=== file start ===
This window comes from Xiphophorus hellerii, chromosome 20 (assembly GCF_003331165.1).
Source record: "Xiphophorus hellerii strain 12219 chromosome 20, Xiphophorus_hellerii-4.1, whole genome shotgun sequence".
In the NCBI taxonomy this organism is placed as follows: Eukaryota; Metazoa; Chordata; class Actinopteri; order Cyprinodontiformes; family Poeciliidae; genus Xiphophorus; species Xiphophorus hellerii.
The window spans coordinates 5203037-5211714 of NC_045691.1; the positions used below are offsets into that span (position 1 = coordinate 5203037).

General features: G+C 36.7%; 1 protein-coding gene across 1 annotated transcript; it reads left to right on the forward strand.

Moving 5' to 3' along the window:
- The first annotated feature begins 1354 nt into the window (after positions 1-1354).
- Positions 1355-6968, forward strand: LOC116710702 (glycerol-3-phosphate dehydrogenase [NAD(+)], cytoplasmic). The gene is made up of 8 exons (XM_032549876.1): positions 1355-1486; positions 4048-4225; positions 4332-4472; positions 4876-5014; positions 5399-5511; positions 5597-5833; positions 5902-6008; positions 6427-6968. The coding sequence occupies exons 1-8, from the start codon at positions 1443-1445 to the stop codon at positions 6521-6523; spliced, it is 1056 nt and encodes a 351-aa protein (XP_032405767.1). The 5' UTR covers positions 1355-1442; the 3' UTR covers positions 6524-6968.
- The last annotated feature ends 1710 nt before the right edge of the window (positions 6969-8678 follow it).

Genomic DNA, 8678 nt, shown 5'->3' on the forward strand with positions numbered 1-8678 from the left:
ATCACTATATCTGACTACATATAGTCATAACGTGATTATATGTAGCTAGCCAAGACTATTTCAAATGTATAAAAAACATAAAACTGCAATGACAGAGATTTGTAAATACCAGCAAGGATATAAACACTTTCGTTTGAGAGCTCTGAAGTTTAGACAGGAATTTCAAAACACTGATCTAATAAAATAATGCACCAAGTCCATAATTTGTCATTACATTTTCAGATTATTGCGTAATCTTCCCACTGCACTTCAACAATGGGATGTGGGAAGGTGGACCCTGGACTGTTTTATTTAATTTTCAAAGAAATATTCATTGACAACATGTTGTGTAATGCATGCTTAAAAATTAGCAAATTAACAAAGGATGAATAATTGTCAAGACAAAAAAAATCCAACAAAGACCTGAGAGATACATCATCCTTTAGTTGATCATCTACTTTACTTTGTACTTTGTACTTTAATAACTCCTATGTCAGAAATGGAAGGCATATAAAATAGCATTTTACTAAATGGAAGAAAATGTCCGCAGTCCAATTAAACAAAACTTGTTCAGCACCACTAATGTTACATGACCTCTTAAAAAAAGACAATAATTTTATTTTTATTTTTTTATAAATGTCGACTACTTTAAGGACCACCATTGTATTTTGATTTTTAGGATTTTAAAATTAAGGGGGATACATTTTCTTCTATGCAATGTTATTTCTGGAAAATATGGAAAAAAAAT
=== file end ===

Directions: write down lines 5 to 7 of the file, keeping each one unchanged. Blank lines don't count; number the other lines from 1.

General features: G+C 36.7%; 1 protein-coding gene across 1 annotated transcript; it reads left to right on the forward strand.

Moving 5' to 3' along the window:
- The first annotated feature begins 1354 nt into the window (after positions 1-1354).